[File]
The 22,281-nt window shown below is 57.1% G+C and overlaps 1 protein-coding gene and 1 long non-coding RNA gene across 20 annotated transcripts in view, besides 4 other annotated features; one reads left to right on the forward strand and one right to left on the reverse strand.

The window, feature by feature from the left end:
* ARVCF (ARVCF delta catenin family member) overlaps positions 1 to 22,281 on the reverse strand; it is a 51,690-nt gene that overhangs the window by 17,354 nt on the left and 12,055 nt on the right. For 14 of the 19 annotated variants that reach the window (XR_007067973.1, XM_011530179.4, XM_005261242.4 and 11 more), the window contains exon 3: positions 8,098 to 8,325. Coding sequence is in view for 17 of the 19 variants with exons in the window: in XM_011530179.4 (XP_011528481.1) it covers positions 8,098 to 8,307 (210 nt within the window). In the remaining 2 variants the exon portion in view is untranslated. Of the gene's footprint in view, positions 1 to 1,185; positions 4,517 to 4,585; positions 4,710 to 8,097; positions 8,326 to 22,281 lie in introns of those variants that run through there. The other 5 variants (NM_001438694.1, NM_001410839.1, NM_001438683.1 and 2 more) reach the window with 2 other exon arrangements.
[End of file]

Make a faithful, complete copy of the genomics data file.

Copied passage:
The 22,281-nt window shown below is 57.1% G+C and overlaps 1 protein-coding gene and 1 long non-coding RNA gene across 20 annotated transcripts in view, besides 4 other annotated features; one reads left to right on the forward strand and one right to left on the reverse strand.

The window, feature by feature from the left end:
* ARVCF (ARVCF delta catenin family member) overlaps positions 1 to 22,281 on the reverse strand; it is a 51,690-nt gene that overhangs the window by 17,354 nt on the left and 12,055 nt on the right. For 14 of the 19 annotated variants that reach the window (XR_007067973.1, XM_011530179.4, XM_005261242.4 and 11 more), the window contains exon 3: positions 8,098 to 8,325. Coding sequence is in view for 17 of the 19 variants with exons in the window: in XM_011530179.4 (XP_011528481.1) it covers positions 8,098 to 8,307 (210 nt within the window). In the remaining 2 variants the exon portion in view is untranslated. Of the gene's footprint in view, positions 1 to 1,185; positions 4,517 to 4,585; positions 4,710 to 8,097; positions 8,326 to 22,281 lie in introns of those variants that run through there. The other 5 variants (NM_001438694.1, NM_001410839.1, NM_001438683.1 and 2 more) reach the window with 2 other exon arrangements.